A Look Back on Rango, and a Look Ahead to Adult Animation
By: Alex Bonilla
When you look at the winners of the Best Animated Feature category at the Academy Awards over the last ten years, you’ll notice only one movie that breaks from the recent trends:
- 2016: Zootopia, Disney
- 2015: Inside Out, Pixar
- 2014: Big Hero 6, Disney
- 2013: Frozen, Disney
- 2012: Brave, Pixar
- 2011: Rango, Nickelodeon
- 2010: Toy Story 3, Pixar
- 2009: Up, Pixar
- 2008: Wall-E, Pixar
- 2007: Ratatouille, Pixar
Yep, every year the Oscar voters are presented with a series of the best animated films of the year, and they inevitably lean on the brand recognition that Pixar and Disney have accrued. The only exception happened in 2011, when Rango won the title over the mainstream offerings of Puss in Boots and Kung Fu Panda 2 (of course, that was the only year in which neither Disney nor Pixar put an Oscar-caliber animated film out).
Today we’re a little over 6 years since Rango‘s premiere date, and it’s still a rather strange moment in recent animation history. Gore Verbinski was coming off the direction of three installments of the Pirates of the Caribbean franchise which earned billions of dollars worldwide (Dead Man’s Chest alone finished with over $1 billion worldwide). As a result, he earned a blank check from Hollywood and decided to make a Western CGI venture with a lizard voiced by Johnny Depp.
Westerns in children’s animation just don’t happen, aside from the long-forgotten 2004 Disney 2D-animated Home on the Range, so this premise was already aiming at a more mature audience. Then when you throw in constant smoking, a drunk rabbit doctor, and singing owls hanging from nooses, you begin to wonder how in the world this stayed at a PG rating.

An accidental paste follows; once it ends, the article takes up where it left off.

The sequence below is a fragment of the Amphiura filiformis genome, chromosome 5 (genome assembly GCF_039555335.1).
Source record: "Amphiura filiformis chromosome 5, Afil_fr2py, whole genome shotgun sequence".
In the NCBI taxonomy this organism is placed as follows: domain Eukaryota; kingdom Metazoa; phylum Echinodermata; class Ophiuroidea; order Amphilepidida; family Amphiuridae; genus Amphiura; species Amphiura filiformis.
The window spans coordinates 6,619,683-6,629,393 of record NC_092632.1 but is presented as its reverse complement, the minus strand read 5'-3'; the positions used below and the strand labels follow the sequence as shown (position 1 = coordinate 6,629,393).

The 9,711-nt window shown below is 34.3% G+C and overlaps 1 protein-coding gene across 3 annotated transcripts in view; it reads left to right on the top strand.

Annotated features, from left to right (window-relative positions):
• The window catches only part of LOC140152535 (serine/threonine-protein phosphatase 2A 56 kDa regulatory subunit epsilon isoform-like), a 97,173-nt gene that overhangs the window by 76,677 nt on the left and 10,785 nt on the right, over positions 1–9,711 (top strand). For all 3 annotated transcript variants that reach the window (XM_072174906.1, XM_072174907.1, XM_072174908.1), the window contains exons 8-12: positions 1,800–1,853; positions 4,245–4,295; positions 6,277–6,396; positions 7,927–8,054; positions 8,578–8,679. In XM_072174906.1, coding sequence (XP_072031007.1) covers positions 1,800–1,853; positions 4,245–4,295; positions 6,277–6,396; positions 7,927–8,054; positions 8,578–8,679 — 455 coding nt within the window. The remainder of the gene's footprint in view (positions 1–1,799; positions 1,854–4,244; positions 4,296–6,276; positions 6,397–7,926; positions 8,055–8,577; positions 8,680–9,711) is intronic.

But all those details end up helping the movie to stand apart from an industry that has gotten much too clean in an attempt to appeal to the widest audience possible. You end up getting immersed much easier in the atmosphere Verbinski has crafted for this lost lizard in the West because the grittiness you’d expect from such an isolated town is right there. You have the big-breasted frog hooker, and the veteran with an arrow through his eye socket (yes, these exist).
I’d be remiss if I didn’t compliment the stellar animation itself. This is to date Industrial Light and Magic’s only feature animated film, but their pedigree shows. They were revolutionary for making some of the most famous early animated sequences in live action projects, such as the T-1000 from Terminator 2: Judgment Day and Davy Jones from the aforementioned Dead Man’s Chest. Verbinski was impressed enough by their motion-capture techniques to bring them onto this film, and that led him to use a system where ILM would animate using the actors’ real-life movements as reference.